What caught me in the end was that the majority of solopreneurs are happy. Over 70% were highly satisfied with their independent work style. I don’t think that employers at most companies would get those marks on their company’s employee satisfaction surveys.

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Watch: How to Create a Job.

What Impact Do You Have on Your Company?


I recently read or dreamt about how employees will be evaluated in the future. The article basically outlined that employees will not be assessed based on what they functionally do but how they impact their company.

That’s an interesting concept. Making your personal impression within companies has always been vital to career growth but I think the measure of impact of one’s impact has changed in the New Normal.

On occasion, I remember being in late night meetings in boardrooms with much too stale coffee deciding which employees would be terminated because of an account loss or some revenue or expense adjustment. I hated it.

The Finance person would outline how much we had to cut and then we would get a list of most company employees and their salaries. I still remember vividly the questions as we went down the list. Who is (name here?) somebody would ask and somebody would chime in the red head or some other descriptor. I am sure that’s the way it happens in many large companies even today.

Then other people’s names would come up as we went down the list. What were the descriptors that saved them? They are really connected. They are in the know. They know everyone.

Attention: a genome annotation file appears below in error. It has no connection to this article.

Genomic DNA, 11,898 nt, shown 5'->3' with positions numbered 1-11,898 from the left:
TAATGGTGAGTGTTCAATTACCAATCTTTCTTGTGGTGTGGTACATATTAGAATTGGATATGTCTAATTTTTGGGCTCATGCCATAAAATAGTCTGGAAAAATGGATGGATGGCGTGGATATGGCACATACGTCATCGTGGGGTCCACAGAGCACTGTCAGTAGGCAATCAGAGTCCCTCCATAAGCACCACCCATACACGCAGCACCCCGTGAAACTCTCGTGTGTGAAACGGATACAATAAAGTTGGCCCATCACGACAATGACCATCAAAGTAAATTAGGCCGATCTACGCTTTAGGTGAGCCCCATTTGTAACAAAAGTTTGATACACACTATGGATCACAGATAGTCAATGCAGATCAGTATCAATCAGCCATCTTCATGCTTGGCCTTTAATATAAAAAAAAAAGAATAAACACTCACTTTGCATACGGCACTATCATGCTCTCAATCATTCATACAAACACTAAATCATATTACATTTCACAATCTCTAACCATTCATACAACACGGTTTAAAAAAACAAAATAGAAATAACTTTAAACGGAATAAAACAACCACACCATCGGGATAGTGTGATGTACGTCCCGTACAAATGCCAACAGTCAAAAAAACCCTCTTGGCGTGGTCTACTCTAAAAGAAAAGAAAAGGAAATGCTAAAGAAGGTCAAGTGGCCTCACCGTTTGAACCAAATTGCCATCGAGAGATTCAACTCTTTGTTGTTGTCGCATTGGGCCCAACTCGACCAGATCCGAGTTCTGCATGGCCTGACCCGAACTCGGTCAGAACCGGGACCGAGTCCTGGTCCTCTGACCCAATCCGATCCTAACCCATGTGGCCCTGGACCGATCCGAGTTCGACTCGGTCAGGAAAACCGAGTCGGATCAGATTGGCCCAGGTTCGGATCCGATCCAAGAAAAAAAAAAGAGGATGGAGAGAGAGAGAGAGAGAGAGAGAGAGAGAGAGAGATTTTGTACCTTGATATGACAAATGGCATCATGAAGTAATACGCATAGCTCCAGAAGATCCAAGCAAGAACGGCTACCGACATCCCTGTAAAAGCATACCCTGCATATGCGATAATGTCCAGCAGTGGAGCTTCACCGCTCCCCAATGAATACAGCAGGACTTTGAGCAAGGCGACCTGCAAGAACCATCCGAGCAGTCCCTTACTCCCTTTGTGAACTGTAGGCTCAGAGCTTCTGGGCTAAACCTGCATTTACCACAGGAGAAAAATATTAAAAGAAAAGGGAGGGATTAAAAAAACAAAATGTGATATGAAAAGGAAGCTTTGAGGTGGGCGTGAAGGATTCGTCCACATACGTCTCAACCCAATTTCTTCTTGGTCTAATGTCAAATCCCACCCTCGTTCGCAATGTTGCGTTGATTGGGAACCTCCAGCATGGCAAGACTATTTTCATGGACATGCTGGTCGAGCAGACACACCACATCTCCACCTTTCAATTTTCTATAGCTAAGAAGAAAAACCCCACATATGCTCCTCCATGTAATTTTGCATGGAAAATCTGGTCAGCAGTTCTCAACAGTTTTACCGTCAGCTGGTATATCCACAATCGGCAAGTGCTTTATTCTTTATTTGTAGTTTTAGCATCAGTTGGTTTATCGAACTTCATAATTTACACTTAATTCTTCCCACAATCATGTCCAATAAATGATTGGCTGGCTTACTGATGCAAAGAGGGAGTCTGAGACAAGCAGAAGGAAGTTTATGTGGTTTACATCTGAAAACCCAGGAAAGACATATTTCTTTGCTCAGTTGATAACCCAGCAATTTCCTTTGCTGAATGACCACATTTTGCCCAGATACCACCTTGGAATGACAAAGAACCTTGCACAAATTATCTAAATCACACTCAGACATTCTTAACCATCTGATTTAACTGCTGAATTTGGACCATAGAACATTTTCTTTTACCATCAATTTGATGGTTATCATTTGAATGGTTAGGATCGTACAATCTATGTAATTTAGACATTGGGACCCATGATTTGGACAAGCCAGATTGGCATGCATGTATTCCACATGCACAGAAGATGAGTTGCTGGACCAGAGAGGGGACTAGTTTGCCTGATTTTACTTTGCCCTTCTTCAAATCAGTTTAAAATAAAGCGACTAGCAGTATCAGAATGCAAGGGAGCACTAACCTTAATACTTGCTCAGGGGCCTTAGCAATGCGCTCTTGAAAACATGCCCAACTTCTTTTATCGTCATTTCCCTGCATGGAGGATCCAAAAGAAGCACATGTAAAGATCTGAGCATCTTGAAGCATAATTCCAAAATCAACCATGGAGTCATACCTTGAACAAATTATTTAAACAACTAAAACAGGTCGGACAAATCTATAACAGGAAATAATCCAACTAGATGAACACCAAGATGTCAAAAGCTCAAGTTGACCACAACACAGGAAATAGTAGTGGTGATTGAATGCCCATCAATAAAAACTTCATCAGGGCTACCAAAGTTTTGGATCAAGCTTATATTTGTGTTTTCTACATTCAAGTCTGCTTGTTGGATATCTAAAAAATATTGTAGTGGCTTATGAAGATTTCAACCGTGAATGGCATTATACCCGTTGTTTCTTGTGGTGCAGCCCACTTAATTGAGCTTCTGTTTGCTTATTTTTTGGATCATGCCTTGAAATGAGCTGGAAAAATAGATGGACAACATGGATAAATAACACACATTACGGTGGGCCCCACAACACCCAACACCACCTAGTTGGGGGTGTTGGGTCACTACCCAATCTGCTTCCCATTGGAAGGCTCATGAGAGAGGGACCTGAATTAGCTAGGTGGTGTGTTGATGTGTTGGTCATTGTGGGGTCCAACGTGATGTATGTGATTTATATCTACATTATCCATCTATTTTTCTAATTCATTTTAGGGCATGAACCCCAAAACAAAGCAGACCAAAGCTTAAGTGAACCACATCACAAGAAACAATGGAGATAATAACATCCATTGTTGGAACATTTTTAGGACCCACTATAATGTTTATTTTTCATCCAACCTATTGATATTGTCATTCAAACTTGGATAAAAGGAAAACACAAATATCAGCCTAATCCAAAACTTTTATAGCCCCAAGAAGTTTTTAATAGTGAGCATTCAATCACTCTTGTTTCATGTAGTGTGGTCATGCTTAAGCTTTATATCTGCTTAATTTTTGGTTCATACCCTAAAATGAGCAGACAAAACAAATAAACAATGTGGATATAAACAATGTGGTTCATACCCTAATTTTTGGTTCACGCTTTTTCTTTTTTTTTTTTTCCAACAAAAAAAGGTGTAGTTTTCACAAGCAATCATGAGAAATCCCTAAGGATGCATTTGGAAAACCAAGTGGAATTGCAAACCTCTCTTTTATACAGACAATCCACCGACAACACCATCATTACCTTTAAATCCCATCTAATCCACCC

In the New Normal when revenue cuts need to be made there are often two great people at a company but often only one chair in the business game of musical chairs. So who gets to sit down when the music stops? The inside person or the outside person? The finder or the grinder? I suggest that it is the outside person or the finder because they offer the promise of new contacts and new revenue.

So how do you become the impact person at your company? The Go to Person? It is pretty simple. The larger your network and the more resources you have the more impact you will have.

In today’s flat organizational environments good ideas can come from anyone if your voice is heard. That is the key to survival today. How do you amplify your voice and your internal presence? How do you create work word of mouth and reputation?

First you need to network internally. In the corporate world we often don’t know each other because of cubes and e-mails. We communicate more but interact less in person. We leave less of a personal impression. The more networked you are internally the louder our voice will be. This means expanding your internal network beyond your work team and your current lunch friends.

Then you have to become the best resourced person at your company. To become the best resourced person, you have to network broadly and with diversity in mind so you are not just networking with clones of yourself and living in a homogenous world. I know some great networkers but they only network in their industry vertical. That is like being 560 on the AM radio in a Spotify world. You need both breadth and depth to your networks.

So what channels is your brand being broadcast on?

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Watch a video called: How to Rise Above the Crowd.